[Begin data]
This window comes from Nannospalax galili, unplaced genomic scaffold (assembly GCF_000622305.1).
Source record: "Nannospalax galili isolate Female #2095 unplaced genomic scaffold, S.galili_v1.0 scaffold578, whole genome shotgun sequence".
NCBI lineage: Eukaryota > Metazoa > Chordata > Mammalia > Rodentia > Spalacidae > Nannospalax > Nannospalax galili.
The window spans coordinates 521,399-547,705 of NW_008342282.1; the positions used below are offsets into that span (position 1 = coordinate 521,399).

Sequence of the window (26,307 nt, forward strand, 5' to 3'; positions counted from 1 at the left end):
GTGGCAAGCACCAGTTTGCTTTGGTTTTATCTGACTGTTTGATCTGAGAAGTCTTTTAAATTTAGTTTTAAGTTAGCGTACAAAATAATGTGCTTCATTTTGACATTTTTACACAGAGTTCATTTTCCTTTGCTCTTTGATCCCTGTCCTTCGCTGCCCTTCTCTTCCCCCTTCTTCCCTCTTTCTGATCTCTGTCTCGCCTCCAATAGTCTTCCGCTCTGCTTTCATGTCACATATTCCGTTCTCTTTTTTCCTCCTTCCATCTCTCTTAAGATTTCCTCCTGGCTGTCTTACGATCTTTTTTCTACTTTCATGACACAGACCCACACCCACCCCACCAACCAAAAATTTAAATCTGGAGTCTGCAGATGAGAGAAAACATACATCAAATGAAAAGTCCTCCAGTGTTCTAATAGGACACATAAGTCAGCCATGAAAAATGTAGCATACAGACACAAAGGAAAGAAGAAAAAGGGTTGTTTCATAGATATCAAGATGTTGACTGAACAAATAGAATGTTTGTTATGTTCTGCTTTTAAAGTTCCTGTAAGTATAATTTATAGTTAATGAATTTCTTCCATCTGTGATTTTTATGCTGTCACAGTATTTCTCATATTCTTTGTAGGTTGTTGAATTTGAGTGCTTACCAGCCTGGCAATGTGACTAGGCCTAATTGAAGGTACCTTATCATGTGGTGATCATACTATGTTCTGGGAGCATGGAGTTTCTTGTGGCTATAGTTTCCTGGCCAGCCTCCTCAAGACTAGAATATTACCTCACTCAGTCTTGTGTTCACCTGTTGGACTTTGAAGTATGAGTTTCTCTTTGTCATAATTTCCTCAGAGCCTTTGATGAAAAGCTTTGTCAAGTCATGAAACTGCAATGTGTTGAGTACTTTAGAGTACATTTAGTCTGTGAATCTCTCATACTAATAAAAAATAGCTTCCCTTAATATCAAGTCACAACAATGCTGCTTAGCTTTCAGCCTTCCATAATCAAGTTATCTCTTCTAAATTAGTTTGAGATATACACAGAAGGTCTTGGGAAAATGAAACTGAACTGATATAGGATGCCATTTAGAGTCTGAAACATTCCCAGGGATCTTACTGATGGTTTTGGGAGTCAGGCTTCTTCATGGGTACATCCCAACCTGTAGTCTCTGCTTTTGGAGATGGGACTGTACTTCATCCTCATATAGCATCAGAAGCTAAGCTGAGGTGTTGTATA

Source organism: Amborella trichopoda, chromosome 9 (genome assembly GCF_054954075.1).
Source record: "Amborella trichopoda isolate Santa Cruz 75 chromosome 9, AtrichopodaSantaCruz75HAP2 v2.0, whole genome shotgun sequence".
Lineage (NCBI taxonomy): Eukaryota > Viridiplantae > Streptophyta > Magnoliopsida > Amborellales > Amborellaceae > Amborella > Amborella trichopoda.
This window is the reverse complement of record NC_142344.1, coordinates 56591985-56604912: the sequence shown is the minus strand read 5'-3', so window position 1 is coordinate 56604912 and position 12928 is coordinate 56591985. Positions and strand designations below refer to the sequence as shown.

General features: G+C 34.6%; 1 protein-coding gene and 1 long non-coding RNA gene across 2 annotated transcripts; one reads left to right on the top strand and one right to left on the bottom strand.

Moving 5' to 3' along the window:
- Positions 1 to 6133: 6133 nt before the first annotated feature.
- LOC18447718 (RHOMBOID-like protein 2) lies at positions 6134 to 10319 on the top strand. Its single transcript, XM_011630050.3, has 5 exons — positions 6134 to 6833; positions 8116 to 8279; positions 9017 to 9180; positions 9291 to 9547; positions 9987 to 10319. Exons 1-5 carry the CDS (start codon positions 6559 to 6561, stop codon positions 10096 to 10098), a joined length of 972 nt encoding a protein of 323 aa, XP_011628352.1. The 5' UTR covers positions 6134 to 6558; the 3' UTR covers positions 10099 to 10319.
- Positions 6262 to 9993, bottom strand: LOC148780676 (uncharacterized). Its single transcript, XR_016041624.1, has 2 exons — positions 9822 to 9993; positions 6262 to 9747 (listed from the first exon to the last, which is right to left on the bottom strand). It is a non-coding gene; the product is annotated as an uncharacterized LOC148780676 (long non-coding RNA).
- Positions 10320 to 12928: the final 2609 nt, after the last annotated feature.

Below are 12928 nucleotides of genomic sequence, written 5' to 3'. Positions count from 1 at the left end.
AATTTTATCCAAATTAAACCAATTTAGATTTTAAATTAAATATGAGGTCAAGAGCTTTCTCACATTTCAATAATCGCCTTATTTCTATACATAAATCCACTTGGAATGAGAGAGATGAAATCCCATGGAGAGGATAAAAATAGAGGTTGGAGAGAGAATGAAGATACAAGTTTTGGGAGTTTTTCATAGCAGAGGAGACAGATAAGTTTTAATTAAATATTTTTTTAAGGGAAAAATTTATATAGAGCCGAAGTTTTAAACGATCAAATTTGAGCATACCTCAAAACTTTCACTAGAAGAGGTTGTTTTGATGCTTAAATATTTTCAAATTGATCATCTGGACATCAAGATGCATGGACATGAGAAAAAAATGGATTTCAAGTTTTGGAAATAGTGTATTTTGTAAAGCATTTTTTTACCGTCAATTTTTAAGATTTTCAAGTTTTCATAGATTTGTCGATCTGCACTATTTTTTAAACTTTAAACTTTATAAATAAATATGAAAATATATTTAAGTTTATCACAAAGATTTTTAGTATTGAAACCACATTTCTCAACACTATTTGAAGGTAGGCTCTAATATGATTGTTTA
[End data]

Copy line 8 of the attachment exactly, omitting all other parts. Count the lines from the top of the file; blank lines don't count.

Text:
Source record: "Amborella trichopoda isolate Santa Cruz 75 chromosome 9, AtrichopodaSantaCruz75HAP2 v2.0, whole genome shotgun sequence".